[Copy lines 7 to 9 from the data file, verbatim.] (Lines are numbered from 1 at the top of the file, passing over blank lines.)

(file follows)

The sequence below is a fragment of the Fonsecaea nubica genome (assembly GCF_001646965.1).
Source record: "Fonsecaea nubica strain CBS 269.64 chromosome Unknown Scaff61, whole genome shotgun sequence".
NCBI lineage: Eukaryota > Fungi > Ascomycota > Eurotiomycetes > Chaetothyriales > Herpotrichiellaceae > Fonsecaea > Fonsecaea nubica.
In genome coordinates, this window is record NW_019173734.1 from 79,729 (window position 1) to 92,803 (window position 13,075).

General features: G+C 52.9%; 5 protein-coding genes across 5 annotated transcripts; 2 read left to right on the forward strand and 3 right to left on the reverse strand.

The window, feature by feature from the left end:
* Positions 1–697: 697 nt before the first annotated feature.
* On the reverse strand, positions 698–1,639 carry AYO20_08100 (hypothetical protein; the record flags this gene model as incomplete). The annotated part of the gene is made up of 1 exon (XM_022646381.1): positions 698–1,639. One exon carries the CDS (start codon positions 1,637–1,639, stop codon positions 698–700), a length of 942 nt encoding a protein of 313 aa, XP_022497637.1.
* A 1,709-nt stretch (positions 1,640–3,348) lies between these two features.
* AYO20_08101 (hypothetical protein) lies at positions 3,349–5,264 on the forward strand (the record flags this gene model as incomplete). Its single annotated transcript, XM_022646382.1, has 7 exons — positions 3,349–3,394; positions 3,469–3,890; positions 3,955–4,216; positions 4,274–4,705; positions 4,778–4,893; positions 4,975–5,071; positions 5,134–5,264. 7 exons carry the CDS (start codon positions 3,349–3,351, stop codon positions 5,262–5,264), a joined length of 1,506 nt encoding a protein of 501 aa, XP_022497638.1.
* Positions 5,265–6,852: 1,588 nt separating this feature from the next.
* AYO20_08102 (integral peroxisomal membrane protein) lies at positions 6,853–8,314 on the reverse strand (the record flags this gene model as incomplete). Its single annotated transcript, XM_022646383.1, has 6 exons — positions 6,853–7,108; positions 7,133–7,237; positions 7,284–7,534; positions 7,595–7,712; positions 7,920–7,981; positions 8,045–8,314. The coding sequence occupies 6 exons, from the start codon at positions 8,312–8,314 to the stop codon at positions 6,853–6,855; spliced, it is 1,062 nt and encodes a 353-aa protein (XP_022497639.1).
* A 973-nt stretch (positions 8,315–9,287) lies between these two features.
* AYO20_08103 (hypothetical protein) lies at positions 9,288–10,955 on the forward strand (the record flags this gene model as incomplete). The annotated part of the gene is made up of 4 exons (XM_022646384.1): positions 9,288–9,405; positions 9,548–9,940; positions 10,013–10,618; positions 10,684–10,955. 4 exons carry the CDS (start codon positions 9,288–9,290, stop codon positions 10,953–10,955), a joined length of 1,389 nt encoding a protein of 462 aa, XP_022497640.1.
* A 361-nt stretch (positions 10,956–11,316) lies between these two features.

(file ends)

* Positions 1–697: 697 nt before the first annotated feature.
* On the reverse strand, positions 698–1,639 carry AYO20_08100 (hypothetical protein; the record flags this gene model as incomplete). The annotated part of the gene is made up of 1 exon (XM_022646381.1): positions 698–1,639. One exon carries the CDS (start codon positions 1,637–1,639, stop codon positions 698–700), a length of 942 nt encoding a protein of 313 aa, XP_022497637.1.
* A 1,709-nt stretch (positions 1,640–3,348) lies between these two features.